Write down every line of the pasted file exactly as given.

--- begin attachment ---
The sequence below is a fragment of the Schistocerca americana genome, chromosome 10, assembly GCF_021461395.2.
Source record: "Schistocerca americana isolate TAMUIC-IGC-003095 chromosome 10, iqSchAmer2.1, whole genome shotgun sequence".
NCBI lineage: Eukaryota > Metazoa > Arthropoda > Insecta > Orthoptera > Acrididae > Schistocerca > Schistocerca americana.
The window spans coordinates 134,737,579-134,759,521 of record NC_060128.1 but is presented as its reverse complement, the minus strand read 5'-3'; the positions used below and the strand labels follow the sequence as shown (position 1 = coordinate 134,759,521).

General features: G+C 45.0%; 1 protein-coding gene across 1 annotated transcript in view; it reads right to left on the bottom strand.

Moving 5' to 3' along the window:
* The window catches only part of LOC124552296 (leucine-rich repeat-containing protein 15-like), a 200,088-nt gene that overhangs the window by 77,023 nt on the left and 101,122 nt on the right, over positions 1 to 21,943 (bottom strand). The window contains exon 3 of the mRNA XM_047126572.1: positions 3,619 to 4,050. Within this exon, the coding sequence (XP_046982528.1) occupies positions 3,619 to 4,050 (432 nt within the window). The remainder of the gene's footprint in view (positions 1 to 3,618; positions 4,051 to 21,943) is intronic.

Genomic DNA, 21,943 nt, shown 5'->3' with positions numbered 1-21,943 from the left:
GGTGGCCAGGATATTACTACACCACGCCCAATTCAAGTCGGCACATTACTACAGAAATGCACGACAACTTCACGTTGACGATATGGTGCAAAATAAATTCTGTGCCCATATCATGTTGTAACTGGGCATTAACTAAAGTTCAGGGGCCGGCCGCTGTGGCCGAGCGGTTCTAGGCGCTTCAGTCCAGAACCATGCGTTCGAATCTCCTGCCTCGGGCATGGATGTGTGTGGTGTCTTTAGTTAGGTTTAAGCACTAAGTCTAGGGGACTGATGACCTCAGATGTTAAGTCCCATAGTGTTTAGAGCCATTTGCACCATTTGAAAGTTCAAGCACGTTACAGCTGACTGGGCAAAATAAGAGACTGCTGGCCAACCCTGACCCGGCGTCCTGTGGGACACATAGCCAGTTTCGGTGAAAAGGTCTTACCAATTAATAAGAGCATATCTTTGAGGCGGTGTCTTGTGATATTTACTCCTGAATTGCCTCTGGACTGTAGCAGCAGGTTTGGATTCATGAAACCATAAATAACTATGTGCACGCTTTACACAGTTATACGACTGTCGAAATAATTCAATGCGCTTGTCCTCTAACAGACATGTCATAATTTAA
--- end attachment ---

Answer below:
The sequence below is a fragment of the Schistocerca americana genome, chromosome 10, assembly GCF_021461395.2.
Source record: "Schistocerca americana isolate TAMUIC-IGC-003095 chromosome 10, iqSchAmer2.1, whole genome shotgun sequence".
NCBI lineage: Eukaryota > Metazoa > Arthropoda > Insecta > Orthoptera > Acrididae > Schistocerca > Schistocerca americana.
The window spans coordinates 134,737,579-134,759,521 of record NC_060128.1 but is presented as its reverse complement, the minus strand read 5'-3'; the positions used below and the strand labels follow the sequence as shown (position 1 = coordinate 134,759,521).

General features: G+C 45.0%; 1 protein-coding gene across 1 annotated transcript in view; it reads right to left on the bottom strand.

Moving 5' to 3' along the window:
* The window catches only part of LOC124552296 (leucine-rich repeat-containing protein 15-like), a 200,088-nt gene that overhangs the window by 77,023 nt on the left and 101,122 nt on the right, over positions 1 to 21,943 (bottom strand). The window contains exon 3 of the mRNA XM_047126572.1: positions 3,619 to 4,050. Within this exon, the coding sequence (XP_046982528.1) occupies positions 3,619 to 4,050 (432 nt within the window). The remainder of the gene's footprint in view (positions 1 to 3,618; positions 4,051 to 21,943) is intronic.

Genomic DNA, 21,943 nt, shown 5'->3' with positions numbered 1-21,943 from the left:
GGTGGCCAGGATATTACTACACCACGCCCAATTCAAGTCGGCACATTACTACAGAAATGCACGACAACTTCACGTTGACGATATGGTGCAAAATAAATTCTGTGCCCATATCATGTTGTAACTGGGCATTAACTAAAGTTCAGGGGCCGGCCGCTGTGGCCGAGCGGTTCTAGGCGCTTCAGTCCAGAACCATGCGTTCGAATCTCCTGCCTCGGGCATGGATGTGTGTGGTGTCTTTAGTTAGGTTTAAGCACTAAGTCTAGGGGACTGATGACCTCAGATGTTAAGTCCCATAGTGTTTAGAGCCATTTGCACCATTTGAAAGTTCAAGCACGTTACAGCTGACTGGGCAAAATAAGAGACTGCTGGCCAACCCTGACCCGGCGTCCTGTGGGACACATAGCCAGTTTCGGTGAAAAGGTCTTACCAATTAATAAGAGCATATCTTTGAGGCGGTGTCTTGTGATATTTACTCCTGAATTGCCTCTGGACTGTAGCAGCAGGTTTGGATTCATGAAACCATAAATAACTATGTGCACGCTTTACACAGTTATACGACTGTCGAAATAATTCAATGCGCTTGTCCTCTAACAGACATGTCATAATTTAA